MASERU — Today is the last day of work for 2 400 workers in Mafeteng.
Beyond today these P&T Textile workers will have no jobs because the company has shut down.
What began as speculation two months ago that the company was tottering on the brink of collapse has turned out to be reality.
P&T, the biggest employer in Mafeteng, will cease operations today after it failed to get new orders to sustain itself.
Orders from the United States, the biggest market for Lesotho’s textile products, have dried up as customers cut their spending on clothing to cope with the financial crisis.
With customers buying less, companies that buy products from Lesotho have had to cut their orders putting nearly 42 000 jobs on the line.
While other companies have been bleeding since the crisis started in 2008, P&T is the first textile company to shut down completely.
A street demonstration by scores of P&T workers in Maseru Central Business District on Monday to petition government to bail out the company yielded nothing.
The future looks bleak.
Puleng Phakisi, 32, of Thabaneng, who joined the company at its inception in 2001, told the Sunday Express P&T’s closure is “a catastrophe”.
“I was earning a monthly salary of M950 and supporting a family of seven,” Phakisi told the Sunday Express.
She said among her responsibilities is paying school fees for her sister’s two children who are supposed to sit for their JC examinations in October.
“I’m not sure if they would be able to continue with their studies because I have lost my job. I am their last hope because both their parents passed away.
“Now that I am jobless, it means they would have to drop out of school.”
Another employee, Mosonngoa Lesenyeho, 32, of Lecoop said they were notified of the closure last month.
“We were told on January 28 that on February 28 (today), the factory would be closed for good,” Lesenyeho said.
“I’m a single parent of three children, and one wrote Standard 7 last year, but could not continue with her studies because there was no money. I was earning M881 and also supporting my parents. The salary was not enough but at least I had a job.”
Yet P&T’s closure is but one piece of bad news that has become all too familiar in this industry.
Some factories have cut working hours due to lack of orders.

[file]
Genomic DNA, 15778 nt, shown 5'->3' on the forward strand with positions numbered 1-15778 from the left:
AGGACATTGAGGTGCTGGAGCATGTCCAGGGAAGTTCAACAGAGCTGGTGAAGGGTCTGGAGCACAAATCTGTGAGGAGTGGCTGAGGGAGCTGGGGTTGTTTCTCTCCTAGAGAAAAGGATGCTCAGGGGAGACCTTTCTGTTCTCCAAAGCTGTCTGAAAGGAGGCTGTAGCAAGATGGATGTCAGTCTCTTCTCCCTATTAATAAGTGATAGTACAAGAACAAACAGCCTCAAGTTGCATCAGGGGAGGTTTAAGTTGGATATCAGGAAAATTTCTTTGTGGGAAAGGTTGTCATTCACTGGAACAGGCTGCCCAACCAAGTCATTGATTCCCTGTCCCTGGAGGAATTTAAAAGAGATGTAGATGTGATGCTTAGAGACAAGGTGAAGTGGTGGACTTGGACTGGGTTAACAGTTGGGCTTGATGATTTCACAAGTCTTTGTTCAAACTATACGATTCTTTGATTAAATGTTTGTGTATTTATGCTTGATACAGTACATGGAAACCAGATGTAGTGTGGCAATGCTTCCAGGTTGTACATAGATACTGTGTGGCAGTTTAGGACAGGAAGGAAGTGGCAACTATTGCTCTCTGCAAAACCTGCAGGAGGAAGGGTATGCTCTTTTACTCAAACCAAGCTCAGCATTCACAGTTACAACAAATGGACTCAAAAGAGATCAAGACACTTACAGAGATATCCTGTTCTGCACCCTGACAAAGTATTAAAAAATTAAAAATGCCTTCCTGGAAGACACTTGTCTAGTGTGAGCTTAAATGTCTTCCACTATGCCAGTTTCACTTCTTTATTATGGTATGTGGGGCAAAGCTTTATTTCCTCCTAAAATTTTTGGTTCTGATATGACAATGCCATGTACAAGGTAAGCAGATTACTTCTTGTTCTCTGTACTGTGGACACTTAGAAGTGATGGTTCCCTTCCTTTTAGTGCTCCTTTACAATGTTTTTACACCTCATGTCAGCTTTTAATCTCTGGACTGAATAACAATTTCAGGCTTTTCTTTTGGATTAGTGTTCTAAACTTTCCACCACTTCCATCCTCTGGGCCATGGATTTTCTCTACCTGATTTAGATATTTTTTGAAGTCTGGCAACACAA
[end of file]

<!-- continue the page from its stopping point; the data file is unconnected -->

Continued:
According to some of the workers who spoke to the Sunday Express on Friday, this has been happening since October last year, where employees have been reporting for duty two or three weeks a month.
The reduced hours have meant almost half a salary, exacerbating an already desperate situation in which textile workers are among some of the least-paid employees in Lesotho, earning around M800 a month.
“We have been asked to work ‘short time’ because there are no orders at our factory. On Monday, the workers were told to go home and return on Monday next week. Management is hoping by then, they would have found some work for us,” said one employee, who spoke on condition of anonymity.
“This is not the first time that this has happened; it has been going on since October last year. But the reduced hours mean I will earn far less than my normal monthly salary of M887.”
And workers’ representatives say worse is yet to come.
“We have learnt the Botswana government subsidises factories by paying 50 percent of the workers’ salaries, while the employer pays the other half,” general secretary of the Lesotho Clothing and Workers Union, Daniel Maraisane, told the Sunday Express on Friday.
“We are also calling for a similar package here in order to save this industry which is facing very serious challenges.
“The reason why factories are now taking breaks is because there are no orders to fulfil. And with no income, they will not be able to survive.
“P&T was the first factory to close down this year but it is definitely not the last. This industry is in a real crisis.”
Meanwhile, P&T regional manager, Nkopane Monyane, told the Sunday Express the company had no choice but to close shop after years of incurring heavy losses.
“We have been operating at a loss for sometime now, hence the decision to close down the factory,” Monyane said.
“The problem actually started after the expiry of the Multi Fibre Arrangement in December 2004 (a treaty signed in 1974 under which developing countries were exporting textile products to developed countries). The current global economic meltdown also worsened the situation.”
“We decided to close shop while we are still able to pay the workers their benefits.”